I was 12 when I choked on a small morsel of bread. It is difficult to say exactly when I choked: I don’t remember the day or the month, but only that I was 12 and that it was white bread and that, when it happened, I ran into the kitchen and told my mother that it was stuck in my throat. She said I should drink some water. She said the water would wash it away.
But the water did nothing. In fact, the small morsel of bread grew larger and larger over the course of that evening. Years later, my mother told me over the phone that she has always regretted giving me that piece of bread.
She actually said: I curse the day I gave you that bread.
We went to visit my grandmother’s house that night. I remember the carpet in the hallway: it was covered in dog hair.
Many years later, after my grandmother had died of dementia, I had a morbid thought: that the dog had now inherited the house and that the dog had lived longer, in dog years, than my grandmother.
And then I thought: when the dog was dead, the dog hair would outlive the dog; at least until another person moved in and tore out that carpet and made the house their own.
But when I was 12, I focused on the carpet. My mind needed something to focus on. I ran up and down that carpet and said I was choking. I said that the bread was growing inside my throat. My mother, naturally, thought nothing of this. I had always been seen as neurotic. This probably started when I was 9 years old. I had developed a nervous twitch of the arm: it would flex it quickly, like a bodybuilder showing his biceps to an audience. My mouth would open to yawn and I could hear my jaw crack. I still do this when I am nervous. I feel like my muscles are constantly at work, twitching and moving. I feel charged with electricity. A phrase I often say now is that my nerves are jangled.
But when I was 12 years old: a week had passed and the bread had grown even bigger in my throat. I rememeber thinking that the bread completely blocked my throat, that there was no way any food could ever fit down my throat again. I would put my fingers over my Adam’s apple and feel around, thinking that I could actually feel the bread.
And then I stopped. I stopped eating solids. I did not eat a proper solid food until I was 18 years old.
I live in a warehouse conversion in Hackney. It won’t be there for long as it is planned for demolition soon to make way for expensive flats.
This is the view from my window:
The room is small and convenient. It is cheap and I pay cash in hand to a landlord who runs a factory downstairs. Chinese people sew clothes for 12 hours a day and have faces like leather bags.
My view overlooks a car parts graveyard, a place where cars are stripped, where axels, calipers, windshields, exhausts, steering wheels and leather chairs lay strewn about the concrete surface.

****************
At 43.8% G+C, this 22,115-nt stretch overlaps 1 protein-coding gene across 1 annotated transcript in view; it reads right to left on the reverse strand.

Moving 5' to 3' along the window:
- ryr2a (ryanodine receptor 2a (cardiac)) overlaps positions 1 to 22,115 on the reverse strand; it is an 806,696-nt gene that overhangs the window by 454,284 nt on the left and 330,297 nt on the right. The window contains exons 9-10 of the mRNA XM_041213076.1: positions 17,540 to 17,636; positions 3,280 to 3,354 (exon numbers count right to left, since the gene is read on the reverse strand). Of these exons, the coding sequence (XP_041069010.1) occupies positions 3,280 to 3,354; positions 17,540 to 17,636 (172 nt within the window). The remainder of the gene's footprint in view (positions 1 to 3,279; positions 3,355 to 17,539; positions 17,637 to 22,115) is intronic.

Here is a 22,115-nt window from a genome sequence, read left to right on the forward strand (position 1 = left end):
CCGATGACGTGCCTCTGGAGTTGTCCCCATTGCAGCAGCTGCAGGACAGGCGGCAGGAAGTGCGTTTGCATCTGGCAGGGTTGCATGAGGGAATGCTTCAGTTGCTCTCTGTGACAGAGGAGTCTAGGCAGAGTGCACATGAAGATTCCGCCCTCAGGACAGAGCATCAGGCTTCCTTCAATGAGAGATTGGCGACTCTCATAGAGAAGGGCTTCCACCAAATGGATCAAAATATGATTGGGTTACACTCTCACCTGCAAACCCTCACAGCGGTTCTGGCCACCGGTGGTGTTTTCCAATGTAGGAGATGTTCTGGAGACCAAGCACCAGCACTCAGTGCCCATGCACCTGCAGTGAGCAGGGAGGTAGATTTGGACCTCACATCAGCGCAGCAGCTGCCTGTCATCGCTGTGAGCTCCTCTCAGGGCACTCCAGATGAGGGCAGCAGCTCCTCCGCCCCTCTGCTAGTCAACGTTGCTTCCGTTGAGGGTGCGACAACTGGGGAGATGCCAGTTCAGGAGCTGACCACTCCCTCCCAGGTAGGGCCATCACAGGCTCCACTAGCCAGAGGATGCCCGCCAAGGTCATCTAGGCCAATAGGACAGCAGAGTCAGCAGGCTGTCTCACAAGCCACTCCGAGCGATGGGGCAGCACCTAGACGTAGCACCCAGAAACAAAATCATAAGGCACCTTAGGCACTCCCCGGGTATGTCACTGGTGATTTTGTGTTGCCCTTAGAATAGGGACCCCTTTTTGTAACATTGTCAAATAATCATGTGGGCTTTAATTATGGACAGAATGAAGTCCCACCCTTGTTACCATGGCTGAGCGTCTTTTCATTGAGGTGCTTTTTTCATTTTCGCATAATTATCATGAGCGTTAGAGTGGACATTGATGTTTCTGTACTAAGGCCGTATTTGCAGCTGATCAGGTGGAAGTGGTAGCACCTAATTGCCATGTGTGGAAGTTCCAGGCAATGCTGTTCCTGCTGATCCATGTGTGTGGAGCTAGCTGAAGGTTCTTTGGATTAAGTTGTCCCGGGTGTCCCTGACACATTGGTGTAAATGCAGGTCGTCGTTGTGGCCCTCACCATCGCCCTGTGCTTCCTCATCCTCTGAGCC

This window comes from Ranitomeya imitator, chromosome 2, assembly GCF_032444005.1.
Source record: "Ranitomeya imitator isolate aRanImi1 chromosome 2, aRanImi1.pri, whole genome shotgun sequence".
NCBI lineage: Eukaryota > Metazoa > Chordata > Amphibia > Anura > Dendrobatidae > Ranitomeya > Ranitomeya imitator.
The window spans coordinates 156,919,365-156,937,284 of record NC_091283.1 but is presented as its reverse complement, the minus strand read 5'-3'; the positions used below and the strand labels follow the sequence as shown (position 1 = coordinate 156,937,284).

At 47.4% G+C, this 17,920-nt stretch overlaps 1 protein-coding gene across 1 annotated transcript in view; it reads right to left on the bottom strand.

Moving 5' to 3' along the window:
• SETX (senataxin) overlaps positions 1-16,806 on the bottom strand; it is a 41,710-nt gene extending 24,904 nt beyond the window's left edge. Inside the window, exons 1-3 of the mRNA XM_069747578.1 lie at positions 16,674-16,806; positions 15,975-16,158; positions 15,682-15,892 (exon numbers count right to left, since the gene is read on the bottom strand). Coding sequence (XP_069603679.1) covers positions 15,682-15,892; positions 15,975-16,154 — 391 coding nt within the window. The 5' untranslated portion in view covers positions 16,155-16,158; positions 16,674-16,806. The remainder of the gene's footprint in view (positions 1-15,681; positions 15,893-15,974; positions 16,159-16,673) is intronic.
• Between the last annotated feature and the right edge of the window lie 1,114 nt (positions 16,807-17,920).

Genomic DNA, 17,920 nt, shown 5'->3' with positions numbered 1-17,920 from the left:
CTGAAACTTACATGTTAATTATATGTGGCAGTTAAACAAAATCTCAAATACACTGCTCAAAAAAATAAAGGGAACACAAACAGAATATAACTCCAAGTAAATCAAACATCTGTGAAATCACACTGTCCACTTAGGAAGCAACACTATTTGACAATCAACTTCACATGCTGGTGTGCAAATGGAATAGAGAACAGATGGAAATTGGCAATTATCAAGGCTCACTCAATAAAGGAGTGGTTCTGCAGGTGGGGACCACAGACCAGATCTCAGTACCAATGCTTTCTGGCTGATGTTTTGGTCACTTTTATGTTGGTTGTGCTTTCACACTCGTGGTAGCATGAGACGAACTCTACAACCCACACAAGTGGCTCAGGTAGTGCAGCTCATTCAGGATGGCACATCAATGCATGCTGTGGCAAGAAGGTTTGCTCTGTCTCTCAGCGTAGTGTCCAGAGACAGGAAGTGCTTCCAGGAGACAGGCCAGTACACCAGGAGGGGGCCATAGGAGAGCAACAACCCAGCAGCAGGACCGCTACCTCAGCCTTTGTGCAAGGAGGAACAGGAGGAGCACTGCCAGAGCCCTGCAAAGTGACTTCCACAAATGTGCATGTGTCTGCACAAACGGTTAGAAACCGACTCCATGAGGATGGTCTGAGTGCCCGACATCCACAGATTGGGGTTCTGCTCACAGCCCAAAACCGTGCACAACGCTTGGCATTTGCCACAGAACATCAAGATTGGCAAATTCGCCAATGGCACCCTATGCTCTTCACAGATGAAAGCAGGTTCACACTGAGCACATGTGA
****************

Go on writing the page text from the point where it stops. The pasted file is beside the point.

Even here in the middle of busy Hackney, there is a kind of solitude, a small warehouse room where I feel myself turning ever inwards, thinking daily about my throat and swallowing.
I have always had a problem with swallowing. I see swallowing similar to the way I used to step onto the escalator as a child: with fear and trepidation, I went to put my foot on the moving steps, but didn’t, always about to, but aborting the movement until I had to take a leap of faith and just do it.
I was and still am conscious of the beating of my heart. I can see myself as a child about to take that leap of faith and can hear the fluttering of breath. It echoes through the years. I make the same fluttering now as I chew my food and make the leap of faith to swallow the food. Even now at 28, I can’t swallow food without a drink of water by my side. If I drink alcohol, the fear of swallowing is lessened considerably but I try not to drink anymore due to my temper.
The anger started just after I swallowed the bread. At school, I was often reprimanded by the head of the year for hitting people. Sometimes I threw chairs around. I threatened to hurt people. I tried to prove I was strong by punching metal poles with my knuckles. My knuckles would bleed or would be reddened by the impact of bone and metal. I can hear the sound now of my bone hitting the metal and I think of the anger as frustration, a frustration born from the fact that whilst other people my age were healthy, I wasn’t.
I was a runner at school, a sprinter. I used to run the 100m, 200m and took part in the relay race too. Although this may not have meant much to anybody else – it was after all, just school – it meant a lot to me. I had something I was good at. I thought perhaps in the future this is something I could do well at. But as the years went on, I couldn’t keep up. At 13, I was one of the fastest in my school and locally. As I became thinner, I became weaker. My heart couldn’t take it. My legs couldn’t do it. And there lay a source of frustration: not being able to keep up.